We asked questions. What were our options for this pond? What would we need? How could we make it presentable? The consensus was that it was too shallow; therefore, the algae was always going to be out of control. It was a shallow 10 inches the recommendation was at least 20 inches, 24 inches if we wanted fish. I didn’t want fish OB wanted fish; therefore, OB started digging.
After all the digging, we went back to Hardscapes to get supplies and discovered that the cost of doing a fish pond was going to be a wee-bit more than what we wanted to spend. While we were there, we came upon a display for a disappearing water feature. We both loved it, and I was glad that there would not be fish in my future. I already have four dogs for heaven sakes!
The idea of the disappearing water feature is that the water appears to fall right into the ground and disappear, when in fact it is falling into a hole full of stones and the water is just cycling through the pump, out the fountain and into the rock filled hole. In order to optimize our water and minimize our rock volume we went to our local hardware store and bought about 25 5 gallon buckets at $2.50 a piece and a $5 1/2 inch drill bit. OB then drilled holes all over the bucket. He also got a boo-boo in the process.
You can purchase a box that looks like a milk crate that will do the same thing, but they cost $50 bucks a piece and do the work of two $2.50 buckets, nuf said.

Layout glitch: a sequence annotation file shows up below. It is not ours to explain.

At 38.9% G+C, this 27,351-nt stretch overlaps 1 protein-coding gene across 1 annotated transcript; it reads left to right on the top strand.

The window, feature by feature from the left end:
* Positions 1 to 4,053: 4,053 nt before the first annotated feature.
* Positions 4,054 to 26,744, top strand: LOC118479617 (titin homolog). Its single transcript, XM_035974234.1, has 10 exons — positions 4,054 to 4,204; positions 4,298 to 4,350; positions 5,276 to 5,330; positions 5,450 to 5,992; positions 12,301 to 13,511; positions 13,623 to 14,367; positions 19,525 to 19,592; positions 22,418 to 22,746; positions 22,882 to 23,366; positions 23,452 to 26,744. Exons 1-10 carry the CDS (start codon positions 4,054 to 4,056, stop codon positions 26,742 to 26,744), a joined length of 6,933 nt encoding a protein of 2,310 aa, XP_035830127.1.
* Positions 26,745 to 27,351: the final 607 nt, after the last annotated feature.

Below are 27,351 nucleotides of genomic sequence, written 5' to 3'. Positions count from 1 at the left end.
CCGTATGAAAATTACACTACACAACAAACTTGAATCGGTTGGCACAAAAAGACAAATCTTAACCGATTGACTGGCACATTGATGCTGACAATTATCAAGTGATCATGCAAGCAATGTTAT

Here is another money-saving tip, when doing a water feature. When the sales dude tells you that you need a pump vault, which will run you about $150 bucks, take a pass and say you have it covered. Buy a $10 trash can, drill some holes in it and TA-DA you have a pump vault.
The picture you see here is round 1 OB vs. the disappearing water feature. Trying to economize we decided to recycle the pond’s existing liner. Later we would learn that would be a mistake. By this point, it was the Saturday of Memorial Day weekend.
Line the hole with a heavy-duty rubber liner, not a cheap plastic looking liner like you see here. Fit all of the buckets upside down in the hole and the “pump vault” right side up by the area you plan on putting your water feature. The purpose of the pump vault is to hold the pump and minimize it getting clogged by keeping things like grass and leaves out of the pump.
Cover the pump vault and start to fill the hole with rock, rock and more rock.
Over by where we placed the “pump vault” is the turquoise colored water feature. We laid it on a flat stone to keep it leveled and made sure that the water poured into the hole. Unfortunately, we under estimated how mush rock we would need to we came up short, and because of the holiday weekend Hardscapes was closed until Tuesday.
Jake however, took full advantage of the lack of rock. The following morning to our dismay we noticed that the water level had significantly dropped. The water was disappearing for sure but now how we wanted. It was apparent that there was a leak, which means OB had to dig the rock back out. At this point, we have reached the end of round 1 OB vs. the disappearing water feature. Water feature 1….Obed 0.
Stay tune for Part II and maybe even a post of “What I Learned by OB”.